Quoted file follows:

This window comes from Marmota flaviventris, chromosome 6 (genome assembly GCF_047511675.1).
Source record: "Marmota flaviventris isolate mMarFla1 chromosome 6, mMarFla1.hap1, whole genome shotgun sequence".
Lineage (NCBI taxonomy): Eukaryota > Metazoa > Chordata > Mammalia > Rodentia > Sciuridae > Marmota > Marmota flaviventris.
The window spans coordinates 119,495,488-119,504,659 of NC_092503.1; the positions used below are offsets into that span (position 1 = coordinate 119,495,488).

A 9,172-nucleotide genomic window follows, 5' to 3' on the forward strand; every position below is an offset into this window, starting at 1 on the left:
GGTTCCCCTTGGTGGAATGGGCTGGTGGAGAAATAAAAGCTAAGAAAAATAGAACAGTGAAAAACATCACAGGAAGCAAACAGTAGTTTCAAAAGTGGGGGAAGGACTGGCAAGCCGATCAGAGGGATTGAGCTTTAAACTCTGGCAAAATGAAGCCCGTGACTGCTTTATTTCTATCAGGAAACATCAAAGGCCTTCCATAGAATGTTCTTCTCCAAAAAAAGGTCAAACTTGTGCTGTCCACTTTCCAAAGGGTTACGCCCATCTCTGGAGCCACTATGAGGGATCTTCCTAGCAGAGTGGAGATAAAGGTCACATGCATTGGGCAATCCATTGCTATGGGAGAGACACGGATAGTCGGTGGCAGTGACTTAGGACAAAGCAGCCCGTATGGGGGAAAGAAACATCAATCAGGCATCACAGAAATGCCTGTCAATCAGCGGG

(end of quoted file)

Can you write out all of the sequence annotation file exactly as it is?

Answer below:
This window comes from Marmota flaviventris, chromosome 6 (genome assembly GCF_047511675.1).
Source record: "Marmota flaviventris isolate mMarFla1 chromosome 6, mMarFla1.hap1, whole genome shotgun sequence".
Lineage (NCBI taxonomy): Eukaryota > Metazoa > Chordata > Mammalia > Rodentia > Sciuridae > Marmota > Marmota flaviventris.
The window spans coordinates 119,495,488-119,504,659 of NC_092503.1; the positions used below are offsets into that span (position 1 = coordinate 119,495,488).

A 9,172-nucleotide genomic window follows, 5' to 3' on the forward strand; every position below is an offset into this window, starting at 1 on the left:
GGTTCCCCTTGGTGGAATGGGCTGGTGGAGAAATAAAAGCTAAGAAAAATAGAACAGTGAAAAACATCACAGGAAGCAAACAGTAGTTTCAAAAGTGGGGGAAGGACTGGCAAGCCGATCAGAGGGATTGAGCTTTAAACTCTGGCAAAATGAAGCCCGTGACTGCTTTATTTCTATCAGGAAACATCAAAGGCCTTCCATAGAATGTTCTTCTCCAAAAAAAGGTCAAACTTGTGCTGTCCACTTTCCAAAGGGTTACGCCCATCTCTGGAGCCACTATGAGGGATCTTCCTAGCAGAGTGGAGATAAAGGTCACATGCATTGGGCAATCCATTGCTATGGGAGAGACACGGATAGTCGGTGGCAGTGACTTAGGACAAAGCAGCCCGTATGGGGGAAAGAAACATCAATCAGGCATCACAGAAATGCCTGTCAATCAGCGGG